Yesterday, Jan. 30, 2018, the moon was as close to the earth as it would get until next month, on Feb. 27, 2018. Because it is about 26,000 miles closer to the earth on these days, the moon looks a bit bigger to us. The time when the moon is closest to the earth is called perigee.
This super moon we had yesterday, also happened to pass behind the shadow of the earth. Basically, the moon was hiding from the sun behind the earth. When it was eclipsed by the earth, the moon was only visible as a dark shadow. As it disappeared and when it appeared again, we could see slivers of the edge of the moon.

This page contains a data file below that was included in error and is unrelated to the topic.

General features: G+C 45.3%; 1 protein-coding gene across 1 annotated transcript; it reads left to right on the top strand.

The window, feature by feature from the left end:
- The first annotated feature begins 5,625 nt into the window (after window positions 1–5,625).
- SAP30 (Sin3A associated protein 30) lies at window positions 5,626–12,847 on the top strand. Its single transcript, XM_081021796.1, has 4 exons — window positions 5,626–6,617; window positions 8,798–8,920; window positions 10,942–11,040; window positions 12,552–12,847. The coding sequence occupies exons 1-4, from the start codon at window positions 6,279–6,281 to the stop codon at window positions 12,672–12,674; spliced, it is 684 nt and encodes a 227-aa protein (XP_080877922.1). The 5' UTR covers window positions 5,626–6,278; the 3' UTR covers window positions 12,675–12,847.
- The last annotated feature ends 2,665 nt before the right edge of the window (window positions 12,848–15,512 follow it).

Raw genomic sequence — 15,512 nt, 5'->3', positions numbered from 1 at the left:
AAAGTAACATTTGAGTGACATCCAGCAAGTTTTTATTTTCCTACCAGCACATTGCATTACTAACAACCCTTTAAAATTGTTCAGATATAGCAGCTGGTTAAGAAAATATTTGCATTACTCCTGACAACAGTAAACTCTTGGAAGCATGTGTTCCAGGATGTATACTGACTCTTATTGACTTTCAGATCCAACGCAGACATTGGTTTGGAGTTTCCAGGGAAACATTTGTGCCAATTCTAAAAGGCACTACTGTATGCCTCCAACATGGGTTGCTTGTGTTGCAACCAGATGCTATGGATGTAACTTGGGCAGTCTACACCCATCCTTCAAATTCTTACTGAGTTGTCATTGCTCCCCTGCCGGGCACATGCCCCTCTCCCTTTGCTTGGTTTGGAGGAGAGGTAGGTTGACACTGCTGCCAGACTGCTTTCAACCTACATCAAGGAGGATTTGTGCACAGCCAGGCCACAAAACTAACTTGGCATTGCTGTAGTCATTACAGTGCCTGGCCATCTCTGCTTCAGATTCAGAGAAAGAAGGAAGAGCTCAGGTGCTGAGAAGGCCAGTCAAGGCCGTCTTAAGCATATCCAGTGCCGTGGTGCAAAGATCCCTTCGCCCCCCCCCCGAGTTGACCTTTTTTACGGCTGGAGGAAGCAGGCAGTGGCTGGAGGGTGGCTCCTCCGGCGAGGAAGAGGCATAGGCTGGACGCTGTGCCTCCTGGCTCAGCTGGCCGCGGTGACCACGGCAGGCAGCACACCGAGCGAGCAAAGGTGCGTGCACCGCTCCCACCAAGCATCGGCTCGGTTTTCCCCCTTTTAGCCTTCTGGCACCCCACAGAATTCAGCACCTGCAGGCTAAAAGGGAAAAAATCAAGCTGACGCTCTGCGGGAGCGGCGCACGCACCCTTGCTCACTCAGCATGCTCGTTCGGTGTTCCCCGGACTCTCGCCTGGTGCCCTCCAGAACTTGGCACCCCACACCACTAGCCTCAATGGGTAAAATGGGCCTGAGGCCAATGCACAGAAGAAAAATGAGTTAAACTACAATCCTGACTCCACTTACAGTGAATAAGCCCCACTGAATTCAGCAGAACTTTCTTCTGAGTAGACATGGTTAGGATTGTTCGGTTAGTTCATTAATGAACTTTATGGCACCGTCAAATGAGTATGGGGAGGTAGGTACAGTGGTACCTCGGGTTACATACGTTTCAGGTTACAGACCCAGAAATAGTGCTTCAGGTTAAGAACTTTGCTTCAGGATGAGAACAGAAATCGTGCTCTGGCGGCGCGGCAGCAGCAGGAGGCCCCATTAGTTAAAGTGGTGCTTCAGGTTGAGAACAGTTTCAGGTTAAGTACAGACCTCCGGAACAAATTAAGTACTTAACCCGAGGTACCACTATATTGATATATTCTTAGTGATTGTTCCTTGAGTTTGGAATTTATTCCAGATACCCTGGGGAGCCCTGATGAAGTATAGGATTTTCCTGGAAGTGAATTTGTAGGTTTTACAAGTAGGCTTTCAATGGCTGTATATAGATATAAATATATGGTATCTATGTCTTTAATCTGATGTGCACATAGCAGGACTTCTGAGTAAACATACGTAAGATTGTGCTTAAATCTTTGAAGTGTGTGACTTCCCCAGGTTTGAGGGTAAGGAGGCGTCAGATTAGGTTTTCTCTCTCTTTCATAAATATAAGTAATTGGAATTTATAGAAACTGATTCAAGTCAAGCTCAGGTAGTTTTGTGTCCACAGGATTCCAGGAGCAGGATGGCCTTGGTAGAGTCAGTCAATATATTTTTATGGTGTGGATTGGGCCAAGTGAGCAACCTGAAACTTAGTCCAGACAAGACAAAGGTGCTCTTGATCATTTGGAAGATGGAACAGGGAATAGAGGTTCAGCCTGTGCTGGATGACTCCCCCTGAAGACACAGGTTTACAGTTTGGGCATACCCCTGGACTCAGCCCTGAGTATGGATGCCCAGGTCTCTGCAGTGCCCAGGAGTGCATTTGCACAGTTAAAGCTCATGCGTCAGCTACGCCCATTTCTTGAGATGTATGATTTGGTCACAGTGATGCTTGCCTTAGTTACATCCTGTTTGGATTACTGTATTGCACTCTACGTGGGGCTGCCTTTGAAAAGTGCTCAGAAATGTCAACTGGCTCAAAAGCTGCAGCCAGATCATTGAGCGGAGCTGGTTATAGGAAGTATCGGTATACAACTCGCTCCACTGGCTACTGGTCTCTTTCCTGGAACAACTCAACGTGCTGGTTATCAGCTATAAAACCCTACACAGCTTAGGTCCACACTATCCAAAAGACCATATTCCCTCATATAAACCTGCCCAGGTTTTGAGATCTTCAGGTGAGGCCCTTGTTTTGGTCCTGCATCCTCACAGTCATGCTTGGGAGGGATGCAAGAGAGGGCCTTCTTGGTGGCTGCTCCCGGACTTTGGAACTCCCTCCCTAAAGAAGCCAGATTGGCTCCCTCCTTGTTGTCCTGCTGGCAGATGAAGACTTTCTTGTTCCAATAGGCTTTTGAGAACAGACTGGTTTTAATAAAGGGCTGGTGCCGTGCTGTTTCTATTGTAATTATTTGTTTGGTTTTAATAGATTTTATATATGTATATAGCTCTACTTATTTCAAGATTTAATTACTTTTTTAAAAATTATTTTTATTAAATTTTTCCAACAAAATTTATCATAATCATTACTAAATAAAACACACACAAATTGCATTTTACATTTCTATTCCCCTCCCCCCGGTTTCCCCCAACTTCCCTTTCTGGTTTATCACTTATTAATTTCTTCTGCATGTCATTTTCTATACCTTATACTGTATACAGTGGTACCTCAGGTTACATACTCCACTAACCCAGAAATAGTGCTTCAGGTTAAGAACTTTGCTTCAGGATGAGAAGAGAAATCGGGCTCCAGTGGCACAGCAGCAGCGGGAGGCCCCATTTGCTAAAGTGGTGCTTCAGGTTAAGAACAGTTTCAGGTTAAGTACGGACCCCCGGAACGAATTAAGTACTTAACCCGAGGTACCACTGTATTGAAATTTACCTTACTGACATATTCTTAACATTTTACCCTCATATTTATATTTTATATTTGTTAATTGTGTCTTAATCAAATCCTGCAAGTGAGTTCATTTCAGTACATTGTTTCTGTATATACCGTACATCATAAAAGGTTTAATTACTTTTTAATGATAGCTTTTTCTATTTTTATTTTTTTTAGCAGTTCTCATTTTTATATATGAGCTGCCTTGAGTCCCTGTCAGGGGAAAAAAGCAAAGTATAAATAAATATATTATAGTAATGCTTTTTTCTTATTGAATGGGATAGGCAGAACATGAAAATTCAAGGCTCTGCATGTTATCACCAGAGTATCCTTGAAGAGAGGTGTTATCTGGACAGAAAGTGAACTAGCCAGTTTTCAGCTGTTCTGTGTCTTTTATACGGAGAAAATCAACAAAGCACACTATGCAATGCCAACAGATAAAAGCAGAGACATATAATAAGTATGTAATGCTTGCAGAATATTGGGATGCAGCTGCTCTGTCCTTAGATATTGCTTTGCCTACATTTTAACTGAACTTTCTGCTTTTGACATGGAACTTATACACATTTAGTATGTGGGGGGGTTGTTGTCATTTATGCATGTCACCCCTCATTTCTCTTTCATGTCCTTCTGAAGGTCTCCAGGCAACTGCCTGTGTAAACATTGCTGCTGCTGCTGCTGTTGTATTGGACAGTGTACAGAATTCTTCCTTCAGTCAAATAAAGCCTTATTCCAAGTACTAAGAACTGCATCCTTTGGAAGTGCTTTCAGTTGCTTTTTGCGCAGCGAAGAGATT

The slight reddish tinge of the moon was made by the scattering of light by tiny particles in the earth’s atmosphere, so they also called this special super moon a blood moon. As if that weren’t enough, when this lunar eclipse happened, it was also the second time we had a full moon in one month (the moon was full on January 1 and again on January 31), making it a blue moon. So this moon event has more titles than a royal muckety-muck. It was a “super blue blood moon.”
I took this picture this morning about 5:45. No tripod, as I hadn’t planned ahead to take the photo. Maybe next time … but I understand it will be a very long time before all these events coincide again. Not sure where I’ll be in 2037.